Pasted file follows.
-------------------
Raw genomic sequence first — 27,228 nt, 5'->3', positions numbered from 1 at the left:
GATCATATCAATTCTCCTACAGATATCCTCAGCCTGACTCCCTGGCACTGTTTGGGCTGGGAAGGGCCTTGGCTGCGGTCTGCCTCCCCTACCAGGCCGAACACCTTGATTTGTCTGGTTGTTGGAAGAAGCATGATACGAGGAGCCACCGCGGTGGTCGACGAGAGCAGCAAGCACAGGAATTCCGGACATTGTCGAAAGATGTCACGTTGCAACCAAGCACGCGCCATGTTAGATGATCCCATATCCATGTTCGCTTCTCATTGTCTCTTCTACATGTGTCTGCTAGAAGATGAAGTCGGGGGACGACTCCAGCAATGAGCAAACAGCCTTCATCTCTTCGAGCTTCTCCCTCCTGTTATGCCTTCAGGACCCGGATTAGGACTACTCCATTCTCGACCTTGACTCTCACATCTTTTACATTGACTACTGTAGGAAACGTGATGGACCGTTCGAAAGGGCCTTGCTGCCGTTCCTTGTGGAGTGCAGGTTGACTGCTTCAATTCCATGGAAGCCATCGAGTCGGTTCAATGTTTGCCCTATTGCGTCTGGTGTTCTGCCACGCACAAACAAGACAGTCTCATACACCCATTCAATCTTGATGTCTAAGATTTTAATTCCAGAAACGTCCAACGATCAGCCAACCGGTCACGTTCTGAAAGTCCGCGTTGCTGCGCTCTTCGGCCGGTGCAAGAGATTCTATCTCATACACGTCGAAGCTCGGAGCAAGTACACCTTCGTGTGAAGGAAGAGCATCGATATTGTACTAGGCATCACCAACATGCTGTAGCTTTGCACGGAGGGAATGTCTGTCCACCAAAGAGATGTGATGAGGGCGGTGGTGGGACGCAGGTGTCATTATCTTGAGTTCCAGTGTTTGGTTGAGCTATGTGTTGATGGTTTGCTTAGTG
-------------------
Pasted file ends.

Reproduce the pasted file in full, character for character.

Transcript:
Raw genomic sequence first — 27,228 nt, 5'->3', positions numbered from 1 at the left:
GATCATATCAATTCTCCTACAGATATCCTCAGCCTGACTCCCTGGCACTGTTTGGGCTGGGAAGGGCCTTGGCTGCGGTCTGCCTCCCCTACCAGGCCGAACACCTTGATTTGTCTGGTTGTTGGAAGAAGCATGATACGAGGAGCCACCGCGGTGGTCGACGAGAGCAGCAAGCACAGGAATTCCGGACATTGTCGAAAGATGTCACGTTGCAACCAAGCACGCGCCATGTTAGATGATCCCATATCCATGTTCGCTTCTCATTGTCTCTTCTACATGTGTCTGCTAGAAGATGAAGTCGGGGGACGACTCCAGCAATGAGCAAACAGCCTTCATCTCTTCGAGCTTCTCCCTCCTGTTATGCCTTCAGGACCCGGATTAGGACTACTCCATTCTCGACCTTGACTCTCACATCTTTTACATTGACTACTGTAGGAAACGTGATGGACCGTTCGAAAGGGCCTTGCTGCCGTTCCTTGTGGAGTGCAGGTTGACTGCTTCAATTCCATGGAAGCCATCGAGTCGGTTCAATGTTTGCCCTATTGCGTCTGGTGTTCTGCCACGCACAAACAAGACAGTCTCATACACCCATTCAATCTTGATGTCTAAGATTTTAATTCCAGAAACGTCCAACGATCAGCCAACCGGTCACGTTCTGAAAGTCCGCGTTGCTGCGCTCTTCGGCCGGTGCAAGAGATTCTATCTCATACACGTCGAAGCTCGGAGCAAGTACACCTTCGTGTGAAGGAAGAGCATCGATATTGTACTAGGCATCACCAACATGCTGTAGCTTTGCACGGAGGGAATGTCTGTCCACCAAAGAGATGTGATGAGGGCGGTGGTGGGACGCAGGTGTCATTATCTTGAGTTCCAGTGTTTGGTTGAGCTATGTGTTGATGGTTTGCTTAGTG